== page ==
Staying true to his altruistic roots

*Special thanks to Dr. Teresa Burns Murphy for writing today’s post in celebration of National Teacher Day.*

May 7th is National Teacher Day.  Since 1985, each Tuesday of the first full week of May has been a nationally recognized day to honor teachers. According to the National Education Association, the day’s origins go back to around 1944 when Mattye Whyte Woodridge, an Arkansas teacher, initiated correspondence with political and education leaders about setting aside a day to recognize teachers.  Eventually, she wrote to Eleanor Roosevelt, who ultimately convinced Congress to proclaim a National Teacher Day in 1953.  On this National Teacher Day, I would like to honor my husband, Mr. Dan Murphy, a teacher whose commitment to education also began in Arkansas.

Mr. Murphy with his daughter, Margaret, on the first day of school, 2012

Mr. Murphy with his daughter, Margaret, on the first day of school, 2012

Dan is currently a special education teacher in the Fairfax County Public Schools in Virginia.  Before coming to Fairfax County, he taught special education in the Batesville Public Schools in Arkansas.  However, his work with special needs students began when he was in high school.  Inspired by his uncle, Dr. Jerry Bensberg, an early researcher in the field of mental disabilities and a long-time developmental psychology professor, Dan began working at summer camps for children with special needs.  Dan’s work at Camp Wyldewood in Arkansas and Camp Woodhaven in Missouri provided him with his initial opportunity to interact with children and young adults with developmental disabilities.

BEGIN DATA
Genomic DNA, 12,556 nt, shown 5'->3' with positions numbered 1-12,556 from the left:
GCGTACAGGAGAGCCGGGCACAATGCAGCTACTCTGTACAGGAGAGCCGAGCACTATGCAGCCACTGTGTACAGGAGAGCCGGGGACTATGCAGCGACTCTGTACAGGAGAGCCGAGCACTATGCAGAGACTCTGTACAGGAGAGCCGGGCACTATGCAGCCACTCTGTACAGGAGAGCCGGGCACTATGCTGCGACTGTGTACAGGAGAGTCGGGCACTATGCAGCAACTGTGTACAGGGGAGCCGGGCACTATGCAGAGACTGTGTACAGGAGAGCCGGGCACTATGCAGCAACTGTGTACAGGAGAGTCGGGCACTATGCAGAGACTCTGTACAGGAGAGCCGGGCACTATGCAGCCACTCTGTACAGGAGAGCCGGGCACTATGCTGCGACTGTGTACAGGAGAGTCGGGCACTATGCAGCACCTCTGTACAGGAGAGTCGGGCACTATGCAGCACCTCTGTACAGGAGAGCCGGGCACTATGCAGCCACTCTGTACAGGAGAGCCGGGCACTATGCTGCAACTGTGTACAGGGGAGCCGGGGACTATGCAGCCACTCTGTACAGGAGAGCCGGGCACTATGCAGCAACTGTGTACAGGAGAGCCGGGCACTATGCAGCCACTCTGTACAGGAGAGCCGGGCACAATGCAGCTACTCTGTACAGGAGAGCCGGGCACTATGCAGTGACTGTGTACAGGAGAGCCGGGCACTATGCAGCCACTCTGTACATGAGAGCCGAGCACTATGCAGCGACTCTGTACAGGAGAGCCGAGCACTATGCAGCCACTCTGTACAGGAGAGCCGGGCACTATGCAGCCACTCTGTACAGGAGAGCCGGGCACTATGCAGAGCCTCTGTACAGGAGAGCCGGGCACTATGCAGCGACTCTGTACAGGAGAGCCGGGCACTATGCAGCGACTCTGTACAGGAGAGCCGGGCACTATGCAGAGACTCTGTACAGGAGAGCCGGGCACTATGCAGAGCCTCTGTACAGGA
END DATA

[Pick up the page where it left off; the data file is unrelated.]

While he was a student at Hendrix College in Conway, Arkansas, Dan continued to work with special needs individuals.  He spent one summer as a counselor at Camp Freedom in Ossipee, New Hampshire.  Camp Freedom was an innovative program that provided educational and recreational experiences for special needs children in a camp-like environment.  Dan also worked as an educational assistant in a behavioral management program for children with autism at the Arkansas Children’s Colony (now the Conway Human Development Center), a state-managed residential training facility for individuals with developmental disabilities.